Evolution of a Criminal
Runs Fri., Nov. 7–Thurs., Nov. 13 at Grand Illusion. Not rated. 81 minutes.
Plenty of Hollywood filmmakers have fallen into crime—DUIs, drugs, and underage sex cases. But how many felons have reversed that career trajectory? In his documentary reconstruction of a mid-’90s armed robbery, which he instigated as a teenager to help his struggling family, Darius Clark Monroe manages that unlikely feat. There are gaps in his story, narrow in scope, but this is a fairly remarkable tale of redemption.
Raised poor in Houston, Monroe matter-of-factly describes the hardships and privations that had him stealing from a big-box store where he clerked as a teen. His own home had been burglarized during boyhood, which he cites as a traumatic trigger—taking with it any sense of justice. (Losing the VCR, that font of family entertainment, was a particular blow—and perhaps the harbinger of his future vocation.) In his present-day narration, Monroe recalls an attitude that “I was doing something honorable.” So he recruited two high-school pals, gathered some masks and an empty shotgun, and robbed a branch bank of $140,000. (Monroe uses actors to re-create these scenes.) Teenagers being teenagers, their secret soon spilled, and the trio were arrested within weeks. How long Monroe spent in prison, where he earned a GED, is part of a chronology that ought to be more detailed here.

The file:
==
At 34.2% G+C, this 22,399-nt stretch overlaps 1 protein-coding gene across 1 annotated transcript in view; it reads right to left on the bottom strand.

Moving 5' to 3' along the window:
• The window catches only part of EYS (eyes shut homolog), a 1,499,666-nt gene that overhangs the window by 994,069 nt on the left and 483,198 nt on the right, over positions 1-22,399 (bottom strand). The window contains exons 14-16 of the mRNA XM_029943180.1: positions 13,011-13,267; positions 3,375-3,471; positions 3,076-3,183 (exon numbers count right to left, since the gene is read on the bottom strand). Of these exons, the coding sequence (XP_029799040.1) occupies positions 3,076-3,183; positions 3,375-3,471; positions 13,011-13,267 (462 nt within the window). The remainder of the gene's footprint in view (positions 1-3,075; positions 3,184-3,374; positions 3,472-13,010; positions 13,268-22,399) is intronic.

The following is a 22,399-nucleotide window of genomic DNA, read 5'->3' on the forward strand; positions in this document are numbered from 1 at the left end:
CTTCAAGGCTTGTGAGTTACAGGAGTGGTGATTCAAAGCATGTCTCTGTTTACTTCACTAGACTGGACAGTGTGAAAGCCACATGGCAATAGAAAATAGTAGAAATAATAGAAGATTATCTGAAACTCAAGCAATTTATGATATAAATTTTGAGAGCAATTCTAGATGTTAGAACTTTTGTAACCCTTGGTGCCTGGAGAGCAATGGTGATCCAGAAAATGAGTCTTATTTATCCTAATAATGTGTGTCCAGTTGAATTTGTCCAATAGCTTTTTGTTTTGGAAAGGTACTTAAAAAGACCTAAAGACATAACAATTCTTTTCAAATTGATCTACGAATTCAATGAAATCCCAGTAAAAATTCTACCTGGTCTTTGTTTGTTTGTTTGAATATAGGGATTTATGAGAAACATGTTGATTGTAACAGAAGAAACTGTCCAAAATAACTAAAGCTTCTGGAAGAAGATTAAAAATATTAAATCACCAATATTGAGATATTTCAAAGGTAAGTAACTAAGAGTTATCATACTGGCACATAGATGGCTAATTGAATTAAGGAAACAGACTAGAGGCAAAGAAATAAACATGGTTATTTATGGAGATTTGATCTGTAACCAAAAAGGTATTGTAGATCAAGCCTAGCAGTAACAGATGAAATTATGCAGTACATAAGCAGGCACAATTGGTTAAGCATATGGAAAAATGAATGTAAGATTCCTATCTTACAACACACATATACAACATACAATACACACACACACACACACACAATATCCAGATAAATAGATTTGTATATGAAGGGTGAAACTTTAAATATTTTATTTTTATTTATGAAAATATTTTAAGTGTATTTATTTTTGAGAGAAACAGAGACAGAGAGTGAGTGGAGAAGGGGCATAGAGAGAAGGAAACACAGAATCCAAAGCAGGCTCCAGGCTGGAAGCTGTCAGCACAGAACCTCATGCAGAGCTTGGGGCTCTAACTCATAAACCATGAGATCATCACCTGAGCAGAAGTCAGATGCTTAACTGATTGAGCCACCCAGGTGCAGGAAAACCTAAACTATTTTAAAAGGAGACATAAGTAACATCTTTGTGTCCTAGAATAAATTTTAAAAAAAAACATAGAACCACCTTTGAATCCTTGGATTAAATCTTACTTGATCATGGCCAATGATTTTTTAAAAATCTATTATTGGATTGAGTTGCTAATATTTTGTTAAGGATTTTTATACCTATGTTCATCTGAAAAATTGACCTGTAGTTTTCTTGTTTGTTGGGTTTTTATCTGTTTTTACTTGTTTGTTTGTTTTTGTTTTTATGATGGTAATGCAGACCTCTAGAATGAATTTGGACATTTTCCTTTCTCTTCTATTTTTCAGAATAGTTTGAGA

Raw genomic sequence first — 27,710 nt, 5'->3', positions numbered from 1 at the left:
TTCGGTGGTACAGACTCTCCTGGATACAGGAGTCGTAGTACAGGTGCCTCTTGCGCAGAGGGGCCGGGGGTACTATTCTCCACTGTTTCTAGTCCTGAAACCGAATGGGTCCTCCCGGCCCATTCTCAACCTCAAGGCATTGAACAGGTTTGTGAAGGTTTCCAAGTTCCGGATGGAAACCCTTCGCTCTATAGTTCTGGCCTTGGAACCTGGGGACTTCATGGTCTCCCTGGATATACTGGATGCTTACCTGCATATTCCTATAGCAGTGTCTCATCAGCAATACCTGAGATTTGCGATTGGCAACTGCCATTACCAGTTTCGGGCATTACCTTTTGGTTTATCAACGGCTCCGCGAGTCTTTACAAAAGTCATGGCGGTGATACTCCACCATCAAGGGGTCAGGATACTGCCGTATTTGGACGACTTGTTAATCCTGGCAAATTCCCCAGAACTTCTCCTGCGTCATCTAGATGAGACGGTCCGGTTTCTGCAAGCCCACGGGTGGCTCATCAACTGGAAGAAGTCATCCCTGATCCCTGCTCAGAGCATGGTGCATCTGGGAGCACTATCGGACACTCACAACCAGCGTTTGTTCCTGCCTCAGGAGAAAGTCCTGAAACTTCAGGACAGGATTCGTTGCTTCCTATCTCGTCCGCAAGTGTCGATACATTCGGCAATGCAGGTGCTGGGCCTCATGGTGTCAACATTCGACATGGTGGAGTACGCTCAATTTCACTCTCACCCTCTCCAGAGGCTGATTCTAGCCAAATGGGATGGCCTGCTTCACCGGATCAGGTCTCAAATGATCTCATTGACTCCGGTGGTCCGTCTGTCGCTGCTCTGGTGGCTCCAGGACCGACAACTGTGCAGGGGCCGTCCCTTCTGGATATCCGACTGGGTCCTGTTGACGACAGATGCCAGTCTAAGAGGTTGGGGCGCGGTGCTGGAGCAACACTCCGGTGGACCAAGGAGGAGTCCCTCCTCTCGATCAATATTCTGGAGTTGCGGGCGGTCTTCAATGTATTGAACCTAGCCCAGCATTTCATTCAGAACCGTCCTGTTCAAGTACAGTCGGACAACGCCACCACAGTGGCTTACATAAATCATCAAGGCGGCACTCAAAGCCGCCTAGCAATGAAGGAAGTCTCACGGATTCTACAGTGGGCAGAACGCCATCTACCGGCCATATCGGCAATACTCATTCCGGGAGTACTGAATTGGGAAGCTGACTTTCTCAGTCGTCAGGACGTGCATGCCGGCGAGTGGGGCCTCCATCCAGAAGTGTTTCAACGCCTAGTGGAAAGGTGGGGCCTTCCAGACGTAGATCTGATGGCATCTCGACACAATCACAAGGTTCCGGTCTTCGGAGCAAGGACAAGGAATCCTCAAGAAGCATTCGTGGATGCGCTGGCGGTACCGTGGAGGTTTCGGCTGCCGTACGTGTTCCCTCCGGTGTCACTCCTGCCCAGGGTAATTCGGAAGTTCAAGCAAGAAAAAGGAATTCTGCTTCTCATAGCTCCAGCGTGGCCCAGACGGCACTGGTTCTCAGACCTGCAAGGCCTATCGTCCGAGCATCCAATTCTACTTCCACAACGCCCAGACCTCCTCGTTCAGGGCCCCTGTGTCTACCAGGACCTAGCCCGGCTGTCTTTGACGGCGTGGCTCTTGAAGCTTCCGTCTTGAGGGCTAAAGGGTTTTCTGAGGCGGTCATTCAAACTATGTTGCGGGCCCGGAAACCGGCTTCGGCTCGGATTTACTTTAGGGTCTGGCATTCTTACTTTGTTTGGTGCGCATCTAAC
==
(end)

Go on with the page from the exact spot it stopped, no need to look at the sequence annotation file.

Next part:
Monroe has seen enough movies to understand the proven story arc of sin, repentance, and forgiveness. As he goes back years later to apologize to customers he terrified at the bank, we also learn where he got his filmmaking education (NYU, impressively) and see how his family didn’t exactly provide a shining moral example during his youth. Monroe’s interviews further extend to his robbery crew and the prosecutor who put them away. This is documentary-as-memoir, intimate and confessional, though shying away from any larger social context (e.g., the national incarceration rate for African-Americans). And the racial divide is stark: Black bank customers at the robbery seem more forgiving of the grown Monroe than their white counterparts do. The white prosecutor, stepped out of a Rick Perry campaign ad, tells Monroe she’s suspicious of his film project: “I’m afraid of being scammed.”
To this viewer, at least, Monroe’s contrition seems quite sincere. And like last year’s Fruitvale Station, also grounded in fact, Evolution of a Criminal sadly demonstrates how a broken social contract can doom individuals to a tragic path. Yet Monroe fully admits to his misdeeds. Instead of the usual tough-on-crime rhetoric, here is a criminal who’s tough on himself.